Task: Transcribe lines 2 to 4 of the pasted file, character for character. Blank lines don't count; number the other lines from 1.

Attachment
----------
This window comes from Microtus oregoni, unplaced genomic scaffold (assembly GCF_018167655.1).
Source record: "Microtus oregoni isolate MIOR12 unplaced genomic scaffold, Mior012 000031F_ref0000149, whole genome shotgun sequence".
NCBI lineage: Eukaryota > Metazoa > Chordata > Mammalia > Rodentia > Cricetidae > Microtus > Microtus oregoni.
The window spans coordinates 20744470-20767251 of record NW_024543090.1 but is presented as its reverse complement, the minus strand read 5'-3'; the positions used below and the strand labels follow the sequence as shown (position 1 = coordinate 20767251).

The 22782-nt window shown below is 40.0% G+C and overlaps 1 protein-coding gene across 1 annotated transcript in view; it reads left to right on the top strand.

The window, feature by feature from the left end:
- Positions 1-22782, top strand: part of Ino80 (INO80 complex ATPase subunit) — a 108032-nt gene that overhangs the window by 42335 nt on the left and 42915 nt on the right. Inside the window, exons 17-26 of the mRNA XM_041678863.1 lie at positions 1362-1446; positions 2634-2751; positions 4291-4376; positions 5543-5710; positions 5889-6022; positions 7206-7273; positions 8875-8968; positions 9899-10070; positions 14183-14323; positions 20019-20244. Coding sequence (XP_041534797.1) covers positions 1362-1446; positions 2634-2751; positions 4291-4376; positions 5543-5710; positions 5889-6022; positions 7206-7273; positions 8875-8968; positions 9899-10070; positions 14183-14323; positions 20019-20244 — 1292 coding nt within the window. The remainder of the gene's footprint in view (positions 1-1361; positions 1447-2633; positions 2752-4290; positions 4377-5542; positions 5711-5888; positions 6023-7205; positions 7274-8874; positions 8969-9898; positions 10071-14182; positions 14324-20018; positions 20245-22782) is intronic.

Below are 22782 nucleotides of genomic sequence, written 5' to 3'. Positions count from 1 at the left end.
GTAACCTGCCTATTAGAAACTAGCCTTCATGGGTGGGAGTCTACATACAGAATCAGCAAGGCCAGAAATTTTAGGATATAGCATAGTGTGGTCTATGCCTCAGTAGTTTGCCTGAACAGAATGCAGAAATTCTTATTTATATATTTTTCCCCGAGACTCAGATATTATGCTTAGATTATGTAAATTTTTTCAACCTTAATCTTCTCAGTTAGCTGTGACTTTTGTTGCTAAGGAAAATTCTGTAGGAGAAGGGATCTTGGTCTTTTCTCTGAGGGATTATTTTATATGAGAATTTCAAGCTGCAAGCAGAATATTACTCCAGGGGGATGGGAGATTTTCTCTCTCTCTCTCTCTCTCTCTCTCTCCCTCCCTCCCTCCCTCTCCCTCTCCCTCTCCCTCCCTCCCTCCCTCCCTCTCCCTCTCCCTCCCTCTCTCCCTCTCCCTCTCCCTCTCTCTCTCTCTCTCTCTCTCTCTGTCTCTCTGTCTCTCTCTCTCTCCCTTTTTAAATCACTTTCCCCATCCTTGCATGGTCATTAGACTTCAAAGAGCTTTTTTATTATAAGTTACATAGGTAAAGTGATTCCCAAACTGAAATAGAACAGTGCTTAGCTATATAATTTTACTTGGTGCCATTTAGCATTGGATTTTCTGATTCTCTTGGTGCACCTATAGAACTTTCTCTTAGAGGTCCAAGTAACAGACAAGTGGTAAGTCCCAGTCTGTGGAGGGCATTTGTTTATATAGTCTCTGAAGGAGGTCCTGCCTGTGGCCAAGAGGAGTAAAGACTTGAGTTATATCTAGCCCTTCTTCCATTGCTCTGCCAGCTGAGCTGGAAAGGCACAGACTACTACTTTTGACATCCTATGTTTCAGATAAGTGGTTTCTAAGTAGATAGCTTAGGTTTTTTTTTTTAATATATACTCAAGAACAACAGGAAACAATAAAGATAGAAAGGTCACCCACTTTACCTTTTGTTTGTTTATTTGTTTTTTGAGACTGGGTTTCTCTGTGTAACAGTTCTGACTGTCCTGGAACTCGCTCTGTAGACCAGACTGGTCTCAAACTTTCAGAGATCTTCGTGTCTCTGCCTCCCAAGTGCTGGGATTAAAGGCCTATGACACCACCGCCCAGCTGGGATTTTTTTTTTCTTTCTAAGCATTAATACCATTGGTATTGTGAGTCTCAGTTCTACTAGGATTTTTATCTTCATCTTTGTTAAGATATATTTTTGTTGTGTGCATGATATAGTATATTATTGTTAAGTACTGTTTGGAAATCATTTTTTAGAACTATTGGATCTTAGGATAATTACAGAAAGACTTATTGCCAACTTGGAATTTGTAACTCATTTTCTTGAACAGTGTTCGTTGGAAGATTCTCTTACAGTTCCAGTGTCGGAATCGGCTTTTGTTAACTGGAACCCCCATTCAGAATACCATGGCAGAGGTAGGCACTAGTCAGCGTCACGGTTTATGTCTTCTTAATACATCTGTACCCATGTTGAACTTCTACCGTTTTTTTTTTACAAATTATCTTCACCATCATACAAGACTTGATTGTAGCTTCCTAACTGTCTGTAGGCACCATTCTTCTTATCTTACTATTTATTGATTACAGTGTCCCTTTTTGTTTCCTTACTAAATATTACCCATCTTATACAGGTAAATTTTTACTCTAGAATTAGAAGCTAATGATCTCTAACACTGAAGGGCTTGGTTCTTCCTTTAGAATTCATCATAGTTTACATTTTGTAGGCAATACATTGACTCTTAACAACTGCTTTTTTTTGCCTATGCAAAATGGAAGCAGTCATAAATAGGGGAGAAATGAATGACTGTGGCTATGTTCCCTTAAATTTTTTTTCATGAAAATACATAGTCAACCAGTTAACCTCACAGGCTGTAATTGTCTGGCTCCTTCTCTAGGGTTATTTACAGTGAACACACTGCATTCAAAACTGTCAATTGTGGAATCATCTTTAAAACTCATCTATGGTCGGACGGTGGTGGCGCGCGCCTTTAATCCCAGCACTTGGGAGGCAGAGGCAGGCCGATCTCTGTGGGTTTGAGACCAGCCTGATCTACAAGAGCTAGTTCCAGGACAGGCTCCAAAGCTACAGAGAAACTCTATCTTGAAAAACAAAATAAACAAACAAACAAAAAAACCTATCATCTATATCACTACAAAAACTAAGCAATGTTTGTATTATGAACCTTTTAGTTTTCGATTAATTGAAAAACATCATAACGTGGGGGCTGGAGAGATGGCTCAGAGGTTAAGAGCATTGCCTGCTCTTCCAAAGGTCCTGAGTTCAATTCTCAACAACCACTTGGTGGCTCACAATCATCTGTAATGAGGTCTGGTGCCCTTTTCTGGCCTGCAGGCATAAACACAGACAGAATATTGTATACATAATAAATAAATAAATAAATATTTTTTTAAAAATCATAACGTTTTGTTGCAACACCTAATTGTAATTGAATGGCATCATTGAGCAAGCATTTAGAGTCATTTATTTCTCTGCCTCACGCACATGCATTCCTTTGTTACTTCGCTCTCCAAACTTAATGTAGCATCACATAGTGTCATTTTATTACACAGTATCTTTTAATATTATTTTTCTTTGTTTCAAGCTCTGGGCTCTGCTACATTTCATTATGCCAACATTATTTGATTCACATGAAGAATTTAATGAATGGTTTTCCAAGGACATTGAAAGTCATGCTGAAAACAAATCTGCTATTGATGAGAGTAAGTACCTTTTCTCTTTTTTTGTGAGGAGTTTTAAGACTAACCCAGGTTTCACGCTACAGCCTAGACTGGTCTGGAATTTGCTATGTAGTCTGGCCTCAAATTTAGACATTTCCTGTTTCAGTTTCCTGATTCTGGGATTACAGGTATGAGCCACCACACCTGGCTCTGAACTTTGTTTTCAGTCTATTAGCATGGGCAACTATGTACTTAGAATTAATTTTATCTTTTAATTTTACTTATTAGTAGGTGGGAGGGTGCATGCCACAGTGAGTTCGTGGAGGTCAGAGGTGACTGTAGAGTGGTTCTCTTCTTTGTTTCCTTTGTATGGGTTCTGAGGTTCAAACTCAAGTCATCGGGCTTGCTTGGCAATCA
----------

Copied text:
Source record: "Microtus oregoni isolate MIOR12 unplaced genomic scaffold, Mior012 000031F_ref0000149, whole genome shotgun sequence".
NCBI lineage: Eukaryota > Metazoa > Chordata > Mammalia > Rodentia > Cricetidae > Microtus > Microtus oregoni.
The window spans coordinates 20744470-20767251 of record NW_024543090.1 but is presented as its reverse complement, the minus strand read 5'-3'; the positions used below and the strand labels follow the sequence as shown (position 1 = coordinate 20767251).